Recently, our data assimilation system has been incorporated as a component of a pilot real-time coastal ocean forecast system, providing information about currents and near-surface temperature to coastal communities in Oregon. It has assimilated SSH from altimeters, SST from the geostationary GOES satellite, and surface currents from HF radars. The forecast model, constrained by data assimilation, provides daily updates of 3-day forecasts of ocean conditions (including surface currents and SST). These forecasts have been popular among Oregon fishermen community, to help planning their trips. The OSU glider group has been navigating ocean forecasts planning future glider operations. The forecast fields have also been delivered to the NOAA Office of Response and Restoration (ORR, formerly Hazmat) lab, to be coupled with the NOAA oil spill software.

    Selected related recent and ongoing projects:

    1999-2010, ONR, Data Assimilation in Shelf Circulation Models
    2011-2013, NOAA, CIOSS Support to GOES Improvement and Product Application Program
    2011-2013, NOAA-CIOSS, GOES SST assimilation for nowcasts and forecasts of coastal ocean conditions
    2007-2013, NOAA, Enhancing the Pacific Northwest Regional Coastal Observing System (RCOOS) of NANOOS


    Modeling and assimilation along the Australian coasts (S. Kim): In collaboration with Dr. Peter Oke (CSIRO, Australia), we are testing our data assimilation system in the new environment, off the Bonney Coast in southern Australia. A specific objective of this project is to compare variational and ensemble-based data assimilation methods, and to possibly improve data assimilation methodology by combining the two approaches. Experience modeling upwelling off the Bonney coast has revealed some dynamical features requiring careful modeling studies. These include confluence of water masses with different properties and non-trivial details of the atmosphere-ocean fluxes (including effects of the latent flux and evaporation).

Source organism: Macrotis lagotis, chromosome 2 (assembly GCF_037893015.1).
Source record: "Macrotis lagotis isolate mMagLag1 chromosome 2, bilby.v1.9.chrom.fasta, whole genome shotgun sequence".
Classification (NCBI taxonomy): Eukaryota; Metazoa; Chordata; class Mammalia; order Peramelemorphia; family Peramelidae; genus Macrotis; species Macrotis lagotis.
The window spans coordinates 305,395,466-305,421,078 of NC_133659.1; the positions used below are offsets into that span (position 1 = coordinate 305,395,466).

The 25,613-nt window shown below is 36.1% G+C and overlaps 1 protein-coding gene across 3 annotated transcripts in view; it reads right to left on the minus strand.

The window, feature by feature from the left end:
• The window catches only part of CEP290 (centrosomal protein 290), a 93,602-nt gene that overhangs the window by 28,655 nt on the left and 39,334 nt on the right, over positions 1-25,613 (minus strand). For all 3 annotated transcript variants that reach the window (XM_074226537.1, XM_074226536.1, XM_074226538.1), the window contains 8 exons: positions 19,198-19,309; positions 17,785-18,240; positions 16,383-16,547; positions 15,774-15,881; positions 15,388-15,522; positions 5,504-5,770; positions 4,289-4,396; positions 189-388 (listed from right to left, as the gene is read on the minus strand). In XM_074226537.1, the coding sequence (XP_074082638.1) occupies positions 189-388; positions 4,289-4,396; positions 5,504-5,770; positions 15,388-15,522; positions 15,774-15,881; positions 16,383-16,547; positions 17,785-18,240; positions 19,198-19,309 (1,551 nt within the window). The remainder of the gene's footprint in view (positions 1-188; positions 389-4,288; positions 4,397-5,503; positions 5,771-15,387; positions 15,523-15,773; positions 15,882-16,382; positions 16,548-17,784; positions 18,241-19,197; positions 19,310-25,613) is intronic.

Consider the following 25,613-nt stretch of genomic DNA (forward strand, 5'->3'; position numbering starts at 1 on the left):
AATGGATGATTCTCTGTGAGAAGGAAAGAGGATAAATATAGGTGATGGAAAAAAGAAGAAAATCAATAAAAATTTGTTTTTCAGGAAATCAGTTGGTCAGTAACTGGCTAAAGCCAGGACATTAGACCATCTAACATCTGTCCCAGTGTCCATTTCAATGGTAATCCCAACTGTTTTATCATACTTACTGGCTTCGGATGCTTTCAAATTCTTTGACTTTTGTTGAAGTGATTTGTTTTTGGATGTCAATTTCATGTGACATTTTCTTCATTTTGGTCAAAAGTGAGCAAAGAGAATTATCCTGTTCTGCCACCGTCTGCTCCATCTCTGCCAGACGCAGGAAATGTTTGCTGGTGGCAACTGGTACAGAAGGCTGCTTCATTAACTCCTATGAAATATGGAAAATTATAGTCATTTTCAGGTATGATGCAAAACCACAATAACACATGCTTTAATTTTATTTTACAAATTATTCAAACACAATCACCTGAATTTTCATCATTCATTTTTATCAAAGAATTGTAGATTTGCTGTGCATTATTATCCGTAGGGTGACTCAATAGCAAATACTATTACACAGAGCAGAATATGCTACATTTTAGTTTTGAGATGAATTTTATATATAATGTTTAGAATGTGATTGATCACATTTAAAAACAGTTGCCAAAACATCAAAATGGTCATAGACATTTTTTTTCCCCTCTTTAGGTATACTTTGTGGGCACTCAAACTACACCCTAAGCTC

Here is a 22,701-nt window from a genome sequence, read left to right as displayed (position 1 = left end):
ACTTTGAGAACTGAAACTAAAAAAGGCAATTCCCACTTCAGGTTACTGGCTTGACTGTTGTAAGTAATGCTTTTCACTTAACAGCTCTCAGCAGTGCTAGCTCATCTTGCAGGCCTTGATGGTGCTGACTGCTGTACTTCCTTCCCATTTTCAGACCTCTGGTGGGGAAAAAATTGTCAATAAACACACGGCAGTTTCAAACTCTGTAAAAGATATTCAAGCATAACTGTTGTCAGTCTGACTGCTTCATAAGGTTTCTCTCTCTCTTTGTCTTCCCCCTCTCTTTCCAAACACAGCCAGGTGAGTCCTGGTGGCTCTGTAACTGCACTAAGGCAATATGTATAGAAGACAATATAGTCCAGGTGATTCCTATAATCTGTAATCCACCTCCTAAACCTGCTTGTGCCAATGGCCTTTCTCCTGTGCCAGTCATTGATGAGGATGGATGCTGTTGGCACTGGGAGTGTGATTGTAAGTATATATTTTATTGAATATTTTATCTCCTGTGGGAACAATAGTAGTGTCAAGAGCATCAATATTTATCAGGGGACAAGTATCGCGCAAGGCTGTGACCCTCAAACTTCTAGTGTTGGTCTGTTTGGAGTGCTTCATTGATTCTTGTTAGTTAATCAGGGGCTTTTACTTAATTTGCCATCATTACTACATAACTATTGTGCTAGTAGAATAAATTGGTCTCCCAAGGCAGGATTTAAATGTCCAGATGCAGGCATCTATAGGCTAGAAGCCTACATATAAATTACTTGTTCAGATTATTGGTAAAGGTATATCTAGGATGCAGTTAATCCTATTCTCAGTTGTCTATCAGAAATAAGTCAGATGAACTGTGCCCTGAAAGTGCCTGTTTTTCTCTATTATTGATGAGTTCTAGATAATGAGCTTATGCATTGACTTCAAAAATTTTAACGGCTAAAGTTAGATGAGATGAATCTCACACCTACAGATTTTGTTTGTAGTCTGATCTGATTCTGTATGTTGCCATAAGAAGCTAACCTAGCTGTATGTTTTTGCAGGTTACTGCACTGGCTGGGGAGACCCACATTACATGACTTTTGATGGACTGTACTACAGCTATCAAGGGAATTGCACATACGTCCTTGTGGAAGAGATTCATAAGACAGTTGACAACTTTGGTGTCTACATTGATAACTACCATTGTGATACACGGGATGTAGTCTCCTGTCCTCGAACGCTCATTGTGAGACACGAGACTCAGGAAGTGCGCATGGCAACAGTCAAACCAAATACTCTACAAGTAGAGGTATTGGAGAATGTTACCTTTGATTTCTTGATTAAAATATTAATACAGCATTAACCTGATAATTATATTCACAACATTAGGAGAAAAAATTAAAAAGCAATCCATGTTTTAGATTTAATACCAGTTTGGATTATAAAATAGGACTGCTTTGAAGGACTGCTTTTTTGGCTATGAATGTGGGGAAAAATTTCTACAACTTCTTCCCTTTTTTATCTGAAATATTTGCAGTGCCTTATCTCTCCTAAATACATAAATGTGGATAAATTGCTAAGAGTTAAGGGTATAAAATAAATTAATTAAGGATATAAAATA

Related ongoing project:

    2010-2013, ONR, Combining Variational and Sequential Data Assimilation


    High-resolution modeling, analysis, and assimilation in the Bering Sea (Durski): A 2-km resolution model of the eastern Bering Sea is being developed to understand the nonlinear dynamics and then to test our ROMS-AVRORA data assimilation system in this area. Interesting dynamics include three-dimensional circulation near the shelf slope, submarine canyons, and along the ice edge, as well as tidal influences.

    Related ongoing project:

    2011-2013, NSF, Reconstruction of the eastern Bering ice-ocean system by variational assimilation of the BEST-BSIERP data


    Data assimilation with nearshore circulation models: We are applying adjoint-based and ensemble data assimilation techniques to flows along beaches and in river inlets, in particular, flows forced by breaking waves coming to the coast (including rip currents). These models feature strongly nonlinear dynamics which pose challenge to adjoint-based assimilation methods. The wave and circulation patterns strongly depend on the form of the sea bottom, which is often poorly known (and can rapidly change in response to storms). Assimilation of data on waves and currents for bathymetry inversion is one of the topics of this study.

    Related ongoing project:

    2010-2014, ONR, Remote sensing and data-assimilative modeling in littorials


    Are you looking for a PhD studentship or a post-doctoral position and would be interested to work in our group? Enthusiastic and curious researchers, with demonstrated interest to physical sciences, mathematics, and computer modeling can send their note of interest to kurapov at coas dot oregonstate dot edu